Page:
Perhaps there is something else you can do to observe lent, some other project you could take on (with all the focus on abstaining from food during lent I think think it is always a good balance to go on a mission to feed people.)  it is not all about giving up.  Perhaps you could invest extra time in working to collect food, serve meals, gather clothes etc.  This is part of our lenten fast as well as the food rules.  We are to eat less, pray more, go to church more and dedicate ourselves to serving our church and the poor (since our simpler eating frees up time and money...in theory.)  So then, since abstaining can easily become a  problem for you and you already live a pretty simple life...what can you do MORE of? 


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#11 of 18 Old 02-18-2012, 07:31 PM
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There are 3 components to Lent: prayer, fasting and almsgiving.  If fasting could compromise your well-being, then don't do it.  Replace it with prayer directed toward a specific cause (how about praying for individuals affected by ED before every meal?) or almsgiving toward a specific cause, such as an emergency food bank or soup kitchen.  Another way to pray is to start off every day by saying, "Everything I do and feel today is a prayer for ______. "  Sometimes doing something for others can really highlight the true meaning of Lent.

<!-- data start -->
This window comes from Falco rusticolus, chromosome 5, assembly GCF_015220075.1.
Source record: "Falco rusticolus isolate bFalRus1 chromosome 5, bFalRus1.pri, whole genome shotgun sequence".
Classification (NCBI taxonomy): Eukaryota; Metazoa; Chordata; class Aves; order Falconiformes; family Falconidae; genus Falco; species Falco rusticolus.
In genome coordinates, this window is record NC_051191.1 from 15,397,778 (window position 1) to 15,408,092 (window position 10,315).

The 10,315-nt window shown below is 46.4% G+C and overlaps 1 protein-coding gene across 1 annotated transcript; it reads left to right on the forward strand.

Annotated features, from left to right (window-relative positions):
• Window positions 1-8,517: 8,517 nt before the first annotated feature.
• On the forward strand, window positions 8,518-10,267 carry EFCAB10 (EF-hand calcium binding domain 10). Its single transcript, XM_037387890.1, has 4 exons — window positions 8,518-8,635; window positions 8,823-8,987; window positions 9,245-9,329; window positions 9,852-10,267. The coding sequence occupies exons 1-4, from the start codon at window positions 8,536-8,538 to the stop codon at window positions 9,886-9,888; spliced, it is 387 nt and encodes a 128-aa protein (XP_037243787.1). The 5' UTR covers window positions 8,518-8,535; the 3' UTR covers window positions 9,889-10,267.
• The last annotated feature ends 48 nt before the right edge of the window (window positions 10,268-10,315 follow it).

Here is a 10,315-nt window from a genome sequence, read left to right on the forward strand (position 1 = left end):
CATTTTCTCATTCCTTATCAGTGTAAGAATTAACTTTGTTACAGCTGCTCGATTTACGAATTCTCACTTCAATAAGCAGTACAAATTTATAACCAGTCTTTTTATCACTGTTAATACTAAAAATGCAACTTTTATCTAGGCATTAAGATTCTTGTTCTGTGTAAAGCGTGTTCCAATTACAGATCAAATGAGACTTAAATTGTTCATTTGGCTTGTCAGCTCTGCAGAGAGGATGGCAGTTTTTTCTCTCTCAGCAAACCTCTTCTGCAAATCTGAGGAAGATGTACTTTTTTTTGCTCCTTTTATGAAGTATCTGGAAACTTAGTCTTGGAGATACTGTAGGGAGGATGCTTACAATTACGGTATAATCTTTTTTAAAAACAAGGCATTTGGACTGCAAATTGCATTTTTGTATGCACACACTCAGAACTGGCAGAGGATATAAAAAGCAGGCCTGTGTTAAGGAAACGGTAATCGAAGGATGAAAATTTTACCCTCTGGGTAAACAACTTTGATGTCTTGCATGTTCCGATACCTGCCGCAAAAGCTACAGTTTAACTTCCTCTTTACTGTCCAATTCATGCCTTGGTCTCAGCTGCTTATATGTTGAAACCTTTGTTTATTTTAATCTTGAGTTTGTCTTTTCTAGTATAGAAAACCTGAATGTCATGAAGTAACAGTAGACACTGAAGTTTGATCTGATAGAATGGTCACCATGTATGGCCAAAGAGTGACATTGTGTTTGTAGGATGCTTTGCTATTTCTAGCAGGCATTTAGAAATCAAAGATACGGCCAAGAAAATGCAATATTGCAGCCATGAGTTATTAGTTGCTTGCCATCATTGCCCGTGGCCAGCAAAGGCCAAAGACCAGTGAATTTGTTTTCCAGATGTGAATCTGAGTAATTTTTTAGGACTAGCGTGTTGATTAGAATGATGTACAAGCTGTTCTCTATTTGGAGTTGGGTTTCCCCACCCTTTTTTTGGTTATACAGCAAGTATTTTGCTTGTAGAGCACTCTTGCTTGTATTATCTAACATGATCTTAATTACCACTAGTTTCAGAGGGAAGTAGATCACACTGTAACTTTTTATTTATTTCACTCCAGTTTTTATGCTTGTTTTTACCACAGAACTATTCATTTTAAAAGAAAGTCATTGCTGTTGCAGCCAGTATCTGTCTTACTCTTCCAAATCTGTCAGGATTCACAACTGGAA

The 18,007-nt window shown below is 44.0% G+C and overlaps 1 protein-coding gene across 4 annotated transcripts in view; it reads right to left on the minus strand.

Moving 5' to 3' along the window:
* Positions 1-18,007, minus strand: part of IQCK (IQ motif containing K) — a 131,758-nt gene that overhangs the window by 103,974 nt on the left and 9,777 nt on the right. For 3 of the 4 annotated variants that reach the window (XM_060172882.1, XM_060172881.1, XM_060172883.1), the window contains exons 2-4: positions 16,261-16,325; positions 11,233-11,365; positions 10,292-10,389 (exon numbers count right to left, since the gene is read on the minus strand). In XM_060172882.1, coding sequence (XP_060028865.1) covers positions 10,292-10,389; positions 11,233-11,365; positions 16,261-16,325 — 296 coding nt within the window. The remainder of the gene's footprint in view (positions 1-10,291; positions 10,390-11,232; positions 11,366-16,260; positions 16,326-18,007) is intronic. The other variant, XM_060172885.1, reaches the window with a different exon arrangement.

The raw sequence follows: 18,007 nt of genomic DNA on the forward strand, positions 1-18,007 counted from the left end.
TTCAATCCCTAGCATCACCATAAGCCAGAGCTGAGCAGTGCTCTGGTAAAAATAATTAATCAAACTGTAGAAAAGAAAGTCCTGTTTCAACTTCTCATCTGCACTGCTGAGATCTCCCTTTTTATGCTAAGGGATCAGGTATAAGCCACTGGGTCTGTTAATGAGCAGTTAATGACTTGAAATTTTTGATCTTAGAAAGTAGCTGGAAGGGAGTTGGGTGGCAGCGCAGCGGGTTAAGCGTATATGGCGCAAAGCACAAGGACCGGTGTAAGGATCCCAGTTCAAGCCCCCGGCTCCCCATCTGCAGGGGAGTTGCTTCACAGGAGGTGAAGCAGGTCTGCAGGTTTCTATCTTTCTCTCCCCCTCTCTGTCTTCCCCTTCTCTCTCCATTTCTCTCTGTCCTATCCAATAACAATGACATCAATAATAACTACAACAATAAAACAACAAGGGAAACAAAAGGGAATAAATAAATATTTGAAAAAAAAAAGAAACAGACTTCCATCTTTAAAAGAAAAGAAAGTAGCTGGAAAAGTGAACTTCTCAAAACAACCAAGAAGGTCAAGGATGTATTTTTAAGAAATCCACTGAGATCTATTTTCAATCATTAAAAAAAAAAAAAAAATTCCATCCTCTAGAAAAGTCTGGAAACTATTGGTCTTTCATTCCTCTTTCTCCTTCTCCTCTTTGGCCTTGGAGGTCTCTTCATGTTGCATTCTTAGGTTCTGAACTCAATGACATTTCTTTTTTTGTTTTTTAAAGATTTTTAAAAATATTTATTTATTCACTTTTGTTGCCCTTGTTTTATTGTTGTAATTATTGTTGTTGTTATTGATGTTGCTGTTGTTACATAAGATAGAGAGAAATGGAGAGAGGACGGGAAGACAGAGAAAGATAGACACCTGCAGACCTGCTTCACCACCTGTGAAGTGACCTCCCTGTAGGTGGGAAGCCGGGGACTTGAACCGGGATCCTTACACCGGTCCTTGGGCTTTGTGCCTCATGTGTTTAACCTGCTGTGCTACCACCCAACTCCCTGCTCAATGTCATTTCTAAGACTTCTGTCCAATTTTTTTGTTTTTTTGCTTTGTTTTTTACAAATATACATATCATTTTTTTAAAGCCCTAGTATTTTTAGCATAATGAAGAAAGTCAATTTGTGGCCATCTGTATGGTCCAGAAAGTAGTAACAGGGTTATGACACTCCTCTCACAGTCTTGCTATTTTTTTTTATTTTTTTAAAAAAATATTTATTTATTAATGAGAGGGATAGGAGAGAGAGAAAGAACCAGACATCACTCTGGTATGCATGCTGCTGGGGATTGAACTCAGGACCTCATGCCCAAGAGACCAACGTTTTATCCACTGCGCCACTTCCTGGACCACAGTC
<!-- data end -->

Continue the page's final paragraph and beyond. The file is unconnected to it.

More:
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#12 of 18 Old 02-19-2012, 03:44 PM
 
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If fasting could compromise your health in any way, you are exempt from the obligation.

 

Our diocese has Spiritual Directors who offer guidance and counsel for a nominal fee (on a sliding scale .... I believe that they will not turn anyone away for inability to pay).  B has utilized the Spiritual Direction program for two years - he sees a wonderful Sister of St. Joseph once/month.  We both love her to pieces.

 

Perhaps you might begin with a call to your diocesan offices, to inquire what kinds of services they offer?


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#13 of 18 Old 02-19-2012, 04:35 PM - Thread Starter
 
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I did contact our diocese at one point, though more for therapist recommendations than spiritual advisers. I don't even know when I'd be able to meet with anyone anyway so I guess it's a moot point. DS is always with me & DH works weird hours so I guess I wouldn't have time for meeting with someone.